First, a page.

New Case Summary-January 2008
Only One Usable Breath/Blood Sample may be Taken Pursuant to Section 724.012(a) of the Transportation Code
State v. Neesley, 2007 WL 3276430 (Tex.Crim.App. Nov 07, 2007)
One and only one sample of breath or blood may be taken pursuant to provision of the Transportation Code requiring a police officer to take a blood or breath specimen from a suspect who was involved in a life-threatening accident, although âsampleâ? means a usable sample.
Incarceration Does Not Always Constitute âCustodyâ? for Miranda Purposes
Herrera v. State, 2007 WL 4146707 (Tex.Crim.App. Nov 21, 2007)
In the event that questioning occurs while the defendant is incarcerated, courts must nevertheless still apply the same traditional âcustodyâ? analytical framework for Miranda purposes.
Agreement to Cap the Maximum Sentence to which the Defendant could be Subject Constituted a âPlea Bargainâ?, and Therefore, this was a Plea-Bargain Case to which There was No Right of Appeal
Menjivar v. State, 2007 WL 4099409 (Tex.App.-Hous. (1 Dist.) Nov 15, 2007)
Submitting Aggravated Sexual Assault Charge in the Disjunctive Did Not Offend Defendantâs Constitutional Right to a Unanimous Verdict
Santee v. State, 2007 WL 4099503 (Tex.App.-Hous. (1 Dist.) Nov 15, 2007)
This, the court held because the charge effectively permitted the jury to find the defendant guilty of aggravated sexual assault in a single verdict if it found that, inter alia, the defendant caused his sexual organ to penetrate or contact victim’s sexual organ. Because penetration necessarily includes contact, the jury, in effect, unanimously determined that defendant contacted complainant’s sexual organ and that it was, thus, not error to submit the charge in the disjunctive. All of the jurors who believed there was penetration necessarily also believed that antecedent contact had occurred.
Defendant’s Written Waiver, Upon Entering his Guilty Plea, of His Right to Confront and Cross-Examine Witnesses Applied Only to the Guilt Stage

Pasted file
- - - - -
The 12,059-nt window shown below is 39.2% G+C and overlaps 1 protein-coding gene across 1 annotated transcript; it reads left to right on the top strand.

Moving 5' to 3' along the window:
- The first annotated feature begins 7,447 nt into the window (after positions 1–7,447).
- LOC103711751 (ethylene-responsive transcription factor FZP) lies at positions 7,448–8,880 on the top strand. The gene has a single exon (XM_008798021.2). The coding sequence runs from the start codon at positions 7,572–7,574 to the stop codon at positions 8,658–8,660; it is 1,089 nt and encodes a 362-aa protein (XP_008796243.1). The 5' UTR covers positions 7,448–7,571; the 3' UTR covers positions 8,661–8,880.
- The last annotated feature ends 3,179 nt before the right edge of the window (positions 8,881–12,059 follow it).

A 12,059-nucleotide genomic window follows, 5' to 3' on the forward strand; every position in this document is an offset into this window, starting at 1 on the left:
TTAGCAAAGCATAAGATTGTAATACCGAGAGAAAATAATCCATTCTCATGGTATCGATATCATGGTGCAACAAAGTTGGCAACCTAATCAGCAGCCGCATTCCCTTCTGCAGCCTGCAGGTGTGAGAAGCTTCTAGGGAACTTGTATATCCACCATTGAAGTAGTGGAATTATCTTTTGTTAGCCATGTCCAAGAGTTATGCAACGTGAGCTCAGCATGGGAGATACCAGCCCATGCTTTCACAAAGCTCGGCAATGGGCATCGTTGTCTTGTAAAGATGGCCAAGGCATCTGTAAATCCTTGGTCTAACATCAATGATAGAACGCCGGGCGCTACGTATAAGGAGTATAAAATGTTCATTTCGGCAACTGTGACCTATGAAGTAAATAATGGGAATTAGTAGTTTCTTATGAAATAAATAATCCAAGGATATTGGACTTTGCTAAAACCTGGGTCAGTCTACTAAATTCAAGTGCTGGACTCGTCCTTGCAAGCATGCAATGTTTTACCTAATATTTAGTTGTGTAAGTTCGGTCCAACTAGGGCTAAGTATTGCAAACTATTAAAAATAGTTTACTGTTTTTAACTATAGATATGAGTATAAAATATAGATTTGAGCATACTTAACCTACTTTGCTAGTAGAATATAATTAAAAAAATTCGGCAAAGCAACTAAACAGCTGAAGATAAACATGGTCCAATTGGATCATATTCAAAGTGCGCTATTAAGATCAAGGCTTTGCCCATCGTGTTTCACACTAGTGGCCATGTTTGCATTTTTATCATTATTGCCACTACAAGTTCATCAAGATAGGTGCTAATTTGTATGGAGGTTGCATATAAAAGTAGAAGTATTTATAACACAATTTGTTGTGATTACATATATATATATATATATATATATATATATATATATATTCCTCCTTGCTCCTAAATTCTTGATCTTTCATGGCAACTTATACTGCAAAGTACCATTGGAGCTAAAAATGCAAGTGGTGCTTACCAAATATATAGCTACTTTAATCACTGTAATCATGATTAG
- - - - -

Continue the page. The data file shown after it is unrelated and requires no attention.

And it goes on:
Stringer v. State, 2007 WL 3276107 (Tex.Crim.App. Nov 07, 2007)
The written waiver at issue was devoid of any reference to punishment and also the waiverâs express reference to Article 1.15 of the Code of Criminal Procedure defined the scope of the waiver and, in doing so, limited the application of the waiver to the guilt stage.
Drug Conviction Reversed For Failure of Police to Quantify Proportion of Codeine in Cough Suppressant Cocktail
Sanchez v. State, 2007 WL 3227744 (Tex.App.-Hous. (1 Dist.) Nov 01, 2007)
Evidence was insufficient to prove that nonnarcotic cough suppressant, Promethazine, was present in sufficient proportion to confer valuable medicinal qualities other than those possessed by codeine alone, as required by Tex. Health & Safety Code Ann. Â§ 481.105(1), because the police chemist could not quantify the amount of codeine or the amount of Promethazine that had been contained in the liquid.
Victimâs Mother Vicariously Consented to Tape Recording of Conversations Between Defendant and Victim, Even Though Defendant and Victim Did Not Themselves Consent
Weaver v. State, 2007 WL 4157237 (Tex.App.-Waco Nov 21, 2007)
Defendant argued that the trial court erred by denying his motion to suppress tape recordings of telephone conversations between himself and the child victim on the ground that they were made without either his or the victimâs consent. Specifically, the defendant filed a motion to suppress the tapes because: (1) there was no vicarious consent; and (2) there is a reasonable expectation of privacy in conversations conducted via speakerphone. âUntil recently, âno Texas cases have addressed a parent’s ability to vicariously consent to the recording of a child’s telephone conversations.ââ? (internal citation omitted) Both parties cited to Alameda v. State, a Fort Worth Court of Appeals case, later affirmed by Texas Court of Criminal Appeals, which addresses the doctrine of vicarious consent in the context of the parent/child relationship. In that case, the tapes were deemed admissible because the mother in that case articulated her belief that the defendant and victim were engaging in inappropriate behavior. The instant defendant argues that, unlike in Alameda, the mother of the victim in this case failed to articulate a good faith reasonable basis for believing that the recordings were in the victimâs best interest. In particular, the defendant complained that the State never inquired as to the motherâs basis for recording the conversations. Sufficient evidence of the motherâs belief that the recordings were in the victimâs best interest was manifested in the written statement that were admitted into evidence at the hearing, concluded the appellate court. According to those statements, the mother had observed the Defendant touching the victim.
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